In this paper I argue that citizen involvement helped to promote a more equitable distribution of public health services in Brazil. This achievement involved a balance of contributions from social actors and health system managers in forging policy innovations and institutional arrangements that linked bottom up innovation with national policy leveraging and decentralized implementation. The paper briefly describes this cycle and its relation with the implementation of a national network of forums for citizen involvement in health policy, inquiring in more detail the conditions that favor the association between these forums and the policy making process. Our results do not corroborate the idea that deliberative arenas should be insulated from political passions; rather, they suggest that participation of mobilized social actors contributes to the effectiveness of these forums. This contribution happens both due to the knowledge that these actors bring about problems in the area and to their insertion in networks that connect forums to a wide set of social organizations and political, governmental, and health institutions, which in turn facilitate the dissemination and negotiation of the proposals and demands formulated by the forums. Despite these achievements the results also call attention to a slight increase in inequality in the distribution of basic services between the poorest regions.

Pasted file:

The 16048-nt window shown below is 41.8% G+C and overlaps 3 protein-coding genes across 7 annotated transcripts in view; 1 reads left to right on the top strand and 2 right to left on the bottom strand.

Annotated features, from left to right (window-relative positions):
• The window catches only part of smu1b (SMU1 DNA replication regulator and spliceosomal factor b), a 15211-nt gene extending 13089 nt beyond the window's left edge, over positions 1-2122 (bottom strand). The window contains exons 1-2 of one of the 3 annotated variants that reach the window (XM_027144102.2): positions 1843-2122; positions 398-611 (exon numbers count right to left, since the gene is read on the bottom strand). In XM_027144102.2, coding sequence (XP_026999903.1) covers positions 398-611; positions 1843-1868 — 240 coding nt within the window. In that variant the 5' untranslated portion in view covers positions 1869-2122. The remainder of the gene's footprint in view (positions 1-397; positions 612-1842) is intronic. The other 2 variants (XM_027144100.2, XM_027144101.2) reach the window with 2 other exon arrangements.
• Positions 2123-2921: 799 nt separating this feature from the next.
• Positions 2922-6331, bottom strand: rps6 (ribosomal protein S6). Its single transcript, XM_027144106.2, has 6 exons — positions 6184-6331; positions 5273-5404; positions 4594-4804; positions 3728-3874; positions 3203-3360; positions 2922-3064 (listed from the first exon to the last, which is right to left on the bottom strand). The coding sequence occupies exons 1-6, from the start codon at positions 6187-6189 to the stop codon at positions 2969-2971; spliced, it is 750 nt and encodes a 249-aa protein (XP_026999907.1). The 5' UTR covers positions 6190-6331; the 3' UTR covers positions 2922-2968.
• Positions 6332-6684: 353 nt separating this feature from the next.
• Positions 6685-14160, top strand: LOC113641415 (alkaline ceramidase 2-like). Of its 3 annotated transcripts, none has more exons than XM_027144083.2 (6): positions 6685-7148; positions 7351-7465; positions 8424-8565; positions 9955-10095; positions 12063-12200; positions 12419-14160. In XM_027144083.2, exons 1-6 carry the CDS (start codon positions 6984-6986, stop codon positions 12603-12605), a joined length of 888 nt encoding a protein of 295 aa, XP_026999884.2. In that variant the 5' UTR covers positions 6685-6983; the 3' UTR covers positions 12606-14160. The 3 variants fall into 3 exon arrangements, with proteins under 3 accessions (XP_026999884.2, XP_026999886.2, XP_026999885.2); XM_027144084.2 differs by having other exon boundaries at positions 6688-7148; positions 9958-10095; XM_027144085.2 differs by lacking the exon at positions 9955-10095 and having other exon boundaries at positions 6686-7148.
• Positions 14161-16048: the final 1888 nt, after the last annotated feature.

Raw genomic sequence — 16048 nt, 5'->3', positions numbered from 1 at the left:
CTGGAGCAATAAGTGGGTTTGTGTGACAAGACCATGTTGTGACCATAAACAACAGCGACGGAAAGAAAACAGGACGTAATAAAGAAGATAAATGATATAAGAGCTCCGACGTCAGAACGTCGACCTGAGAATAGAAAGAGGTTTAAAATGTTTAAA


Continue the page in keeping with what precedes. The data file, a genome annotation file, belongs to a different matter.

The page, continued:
What did we learn about citizen involvement in the health policy process: lessons from Brazil